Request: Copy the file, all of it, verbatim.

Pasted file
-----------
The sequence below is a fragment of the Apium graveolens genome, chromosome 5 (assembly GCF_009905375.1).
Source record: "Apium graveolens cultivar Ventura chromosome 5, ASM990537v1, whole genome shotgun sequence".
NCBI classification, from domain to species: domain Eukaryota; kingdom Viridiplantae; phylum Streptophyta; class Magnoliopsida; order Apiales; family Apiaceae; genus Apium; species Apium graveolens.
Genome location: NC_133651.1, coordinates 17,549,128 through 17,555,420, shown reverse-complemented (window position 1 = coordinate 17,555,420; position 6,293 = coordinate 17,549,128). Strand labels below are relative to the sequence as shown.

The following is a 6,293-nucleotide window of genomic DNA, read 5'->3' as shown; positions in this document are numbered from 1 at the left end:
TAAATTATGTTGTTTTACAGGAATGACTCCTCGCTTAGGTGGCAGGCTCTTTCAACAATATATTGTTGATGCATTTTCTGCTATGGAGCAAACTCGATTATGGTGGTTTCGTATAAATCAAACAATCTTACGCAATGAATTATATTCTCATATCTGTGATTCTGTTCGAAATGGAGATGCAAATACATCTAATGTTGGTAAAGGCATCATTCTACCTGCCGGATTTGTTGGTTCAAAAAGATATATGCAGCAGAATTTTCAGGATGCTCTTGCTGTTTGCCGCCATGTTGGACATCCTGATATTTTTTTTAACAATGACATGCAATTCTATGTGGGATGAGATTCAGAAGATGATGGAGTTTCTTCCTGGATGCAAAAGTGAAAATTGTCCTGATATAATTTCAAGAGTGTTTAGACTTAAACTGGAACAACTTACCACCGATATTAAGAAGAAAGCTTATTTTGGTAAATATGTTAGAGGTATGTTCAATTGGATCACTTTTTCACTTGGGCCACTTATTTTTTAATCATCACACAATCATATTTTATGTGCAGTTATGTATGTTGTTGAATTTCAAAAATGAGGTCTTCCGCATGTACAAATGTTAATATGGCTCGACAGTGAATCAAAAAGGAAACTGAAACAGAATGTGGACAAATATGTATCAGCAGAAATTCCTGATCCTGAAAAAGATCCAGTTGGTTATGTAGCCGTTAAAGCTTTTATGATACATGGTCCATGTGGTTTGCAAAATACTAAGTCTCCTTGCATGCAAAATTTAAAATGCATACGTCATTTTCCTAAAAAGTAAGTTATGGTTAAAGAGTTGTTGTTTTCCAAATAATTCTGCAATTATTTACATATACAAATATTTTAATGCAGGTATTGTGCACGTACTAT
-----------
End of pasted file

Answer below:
The sequence below is a fragment of the Apium graveolens genome, chromosome 5 (assembly GCF_009905375.1).
Source record: "Apium graveolens cultivar Ventura chromosome 5, ASM990537v1, whole genome shotgun sequence".
NCBI classification, from domain to species: domain Eukaryota; kingdom Viridiplantae; phylum Streptophyta; class Magnoliopsida; order Apiales; family Apiaceae; genus Apium; species Apium graveolens.
Genome location: NC_133651.1, coordinates 17,549,128 through 17,555,420, shown reverse-complemented (window position 1 = coordinate 17,555,420; position 6,293 = coordinate 17,549,128). Strand labels below are relative to the sequence as shown.

The following is a 6,293-nucleotide window of genomic DNA, read 5'->3' as shown; positions in this document are numbered from 1 at the left end:
TAAATTATGTTGTTTTACAGGAATGACTCCTCGCTTAGGTGGCAGGCTCTTTCAACAATATATTGTTGATGCATTTTCTGCTATGGAGCAAACTCGATTATGGTGGTTTCGTATAAATCAAACAATCTTACGCAATGAATTATATTCTCATATCTGTGATTCTGTTCGAAATGGAGATGCAAATACATCTAATGTTGGTAAAGGCATCATTCTACCTGCCGGATTTGTTGGTTCAAAAAGATATATGCAGCAGAATTTTCAGGATGCTCTTGCTGTTTGCCGCCATGTTGGACATCCTGATATTTTTTTTAACAATGACATGCAATTCTATGTGGGATGAGATTCAGAAGATGATGGAGTTTCTTCCTGGATGCAAAAGTGAAAATTGTCCTGATATAATTTCAAGAGTGTTTAGACTTAAACTGGAACAACTTACCACCGATATTAAGAAGAAAGCTTATTTTGGTAAATATGTTAGAGGTATGTTCAATTGGATCACTTTTTCACTTGGGCCACTTATTTTTTAATCATCACACAATCATATTTTATGTGCAGTTATGTATGTTGTTGAATTTCAAAAATGAGGTCTTCCGCATGTACAAATGTTAATATGGCTCGACAGTGAATCAAAAAGGAAACTGAAACAGAATGTGGACAAATATGTATCAGCAGAAATTCCTGATCCTGAAAAAGATCCAGTTGGTTATGTAGCCGTTAAAGCTTTTATGATACATGGTCCATGTGGTTTGCAAAATACTAAGTCTCCTTGCATGCAAAATTTAAAATGCATACGTCATTTTCCTAAAAAGTAAGTTATGGTTAAAGAGTTGTTGTTTTCCAAATAATTCTGCAATTATTTACATATACAAATATTTTAATGCAGGTATTGTGCACGTACTAT